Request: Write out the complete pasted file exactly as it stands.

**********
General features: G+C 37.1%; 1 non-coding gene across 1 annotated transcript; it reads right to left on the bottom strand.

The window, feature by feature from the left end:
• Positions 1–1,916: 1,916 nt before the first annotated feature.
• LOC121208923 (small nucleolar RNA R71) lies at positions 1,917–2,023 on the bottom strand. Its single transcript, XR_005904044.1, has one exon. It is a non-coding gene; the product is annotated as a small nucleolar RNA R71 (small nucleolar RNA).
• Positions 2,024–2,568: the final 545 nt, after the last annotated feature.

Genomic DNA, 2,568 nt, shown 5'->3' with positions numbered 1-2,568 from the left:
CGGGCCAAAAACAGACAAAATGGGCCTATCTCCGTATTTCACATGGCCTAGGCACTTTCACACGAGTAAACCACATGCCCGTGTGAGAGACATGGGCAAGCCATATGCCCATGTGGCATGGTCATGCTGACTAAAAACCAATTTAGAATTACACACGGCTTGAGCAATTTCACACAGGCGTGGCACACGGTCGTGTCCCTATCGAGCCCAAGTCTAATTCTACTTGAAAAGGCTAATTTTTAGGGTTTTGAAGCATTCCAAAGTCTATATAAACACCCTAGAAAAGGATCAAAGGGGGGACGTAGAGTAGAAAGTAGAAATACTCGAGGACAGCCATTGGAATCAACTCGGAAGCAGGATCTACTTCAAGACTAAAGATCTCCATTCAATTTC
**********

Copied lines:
General features: G+C 37.1%; 1 non-coding gene across 1 annotated transcript; it reads right to left on the bottom strand.

The window, feature by feature from the left end:
• Positions 1–1,916: 1,916 nt before the first annotated feature.
• LOC121208923 (small nucleolar RNA R71) lies at positions 1,917–2,023 on the bottom strand. Its single transcript, XR_005904044.1, has one exon. It is a non-coding gene; the product is annotated as a small nucleolar RNA R71 (small nucleolar RNA).
• Positions 2,024–2,568: the final 545 nt, after the last annotated feature.

Genomic DNA, 2,568 nt, shown 5'->3' with positions numbered 1-2,568 from the left:
CGGGCCAAAAACAGACAAAATGGGCCTATCTCCGTATTTCACATGGCCTAGGCACTTTCACACGAGTAAACCACATGCCCGTGTGAGAGACATGGGCAAGCCATATGCCCATGTGGCATGGTCATGCTGACTAAAAACCAATTTAGAATTACACACGGCTTGAGCAATTTCACACAGGCGTGGCACACGGTCGTGTCCCTATCGAGCCCAAGTCTAATTCTACTTGAAAAGGCTAATTTTTAGGGTTTTGAAGCATTCCAAAGTCTATATAAACACCCTAGAAAAGGATCAAAGGGGGGACGTAGAGTAGAAAGTAGAAATACTCGAGGACAGCCATTGGAATCAACTCGGAAGCAGGATCTACTTCAAGACTAAAGATCTCCATTCAATTTC